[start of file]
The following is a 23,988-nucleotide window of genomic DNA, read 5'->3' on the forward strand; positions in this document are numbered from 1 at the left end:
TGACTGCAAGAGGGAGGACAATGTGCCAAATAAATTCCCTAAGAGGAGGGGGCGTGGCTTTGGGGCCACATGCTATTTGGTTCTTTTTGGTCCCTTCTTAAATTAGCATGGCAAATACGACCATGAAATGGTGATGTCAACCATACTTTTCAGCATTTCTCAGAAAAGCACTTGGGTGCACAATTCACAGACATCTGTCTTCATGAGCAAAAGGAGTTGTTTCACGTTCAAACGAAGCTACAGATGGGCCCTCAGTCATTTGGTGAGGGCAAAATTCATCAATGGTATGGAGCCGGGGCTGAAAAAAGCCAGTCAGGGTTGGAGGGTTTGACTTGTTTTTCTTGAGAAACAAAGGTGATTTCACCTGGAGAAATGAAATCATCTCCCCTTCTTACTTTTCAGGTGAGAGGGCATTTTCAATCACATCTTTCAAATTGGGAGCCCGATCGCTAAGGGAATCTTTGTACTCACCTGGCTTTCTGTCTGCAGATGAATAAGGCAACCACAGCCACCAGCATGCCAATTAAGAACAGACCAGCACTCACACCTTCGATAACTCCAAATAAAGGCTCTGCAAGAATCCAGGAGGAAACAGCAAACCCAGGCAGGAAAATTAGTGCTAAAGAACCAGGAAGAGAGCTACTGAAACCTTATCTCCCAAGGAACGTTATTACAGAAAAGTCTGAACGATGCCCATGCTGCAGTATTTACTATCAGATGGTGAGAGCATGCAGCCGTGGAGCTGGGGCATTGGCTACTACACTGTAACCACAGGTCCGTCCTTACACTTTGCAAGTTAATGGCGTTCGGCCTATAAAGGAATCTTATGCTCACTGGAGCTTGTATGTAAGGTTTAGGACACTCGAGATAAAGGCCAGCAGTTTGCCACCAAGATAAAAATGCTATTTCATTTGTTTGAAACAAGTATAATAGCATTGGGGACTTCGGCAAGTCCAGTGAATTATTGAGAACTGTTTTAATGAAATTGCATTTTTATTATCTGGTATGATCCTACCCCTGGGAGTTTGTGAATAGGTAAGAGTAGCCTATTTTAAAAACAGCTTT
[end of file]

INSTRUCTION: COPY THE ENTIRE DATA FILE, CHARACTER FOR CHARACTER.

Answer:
The following is a 23,988-nucleotide window of genomic DNA, read 5'->3' on the forward strand; positions in this document are numbered from 1 at the left end:
TGACTGCAAGAGGGAGGACAATGTGCCAAATAAATTCCCTAAGAGGAGGGGGCGTGGCTTTGGGGCCACATGCTATTTGGTTCTTTTTGGTCCCTTCTTAAATTAGCATGGCAAATACGACCATGAAATGGTGATGTCAACCATACTTTTCAGCATTTCTCAGAAAAGCACTTGGGTGCACAATTCACAGACATCTGTCTTCATGAGCAAAAGGAGTTGTTTCACGTTCAAACGAAGCTACAGATGGGCCCTCAGTCATTTGGTGAGGGCAAAATTCATCAATGGTATGGAGCCGGGGCTGAAAAAAGCCAGTCAGGGTTGGAGGGTTTGACTTGTTTTTCTTGAGAAACAAAGGTGATTTCACCTGGAGAAATGAAATCATCTCCCCTTCTTACTTTTCAGGTGAGAGGGCATTTTCAATCACATCTTTCAAATTGGGAGCCCGATCGCTAAGGGAATCTTTGTACTCACCTGGCTTTCTGTCTGCAGATGAATAAGGCAACCACAGCCACCAGCATGCCAATTAAGAACAGACCAGCACTCACACCTTCGATAACTCCAAATAAAGGCTCTGCAAGAATCCAGGAGGAAACAGCAAACCCAGGCAGGAAAATTAGTGCTAAAGAACCAGGAAGAGAGCTACTGAAACCTTATCTCCCAAGGAACGTTATTACAGAAAAGTCTGAACGATGCCCATGCTGCAGTATTTACTATCAGATGGTGAGAGCATGCAGCCGTGGAGCTGGGGCATTGGCTACTACACTGTAACCACAGGTCCGTCCTTACACTTTGCAAGTTAATGGCGTTCGGCCTATAAAGGAATCTTATGCTCACTGGAGCTTGTATGTAAGGTTTAGGACACTCGAGATAAAGGCCAGCAGTTTGCCACCAAGATAAAAATGCTATTTCATTTGTTTGAAACAAGTATAATAGCATTGGGGACTTCGGCAAGTCCAGTGAATTATTGAGAACTGTTTTAATGAAATTGCATTTTTATTATCTGGTATGATCCTACCCCTGGGAGTTTGTGAATAGGTAAGAGTAGCCTATTTTAAAAACAGCTTT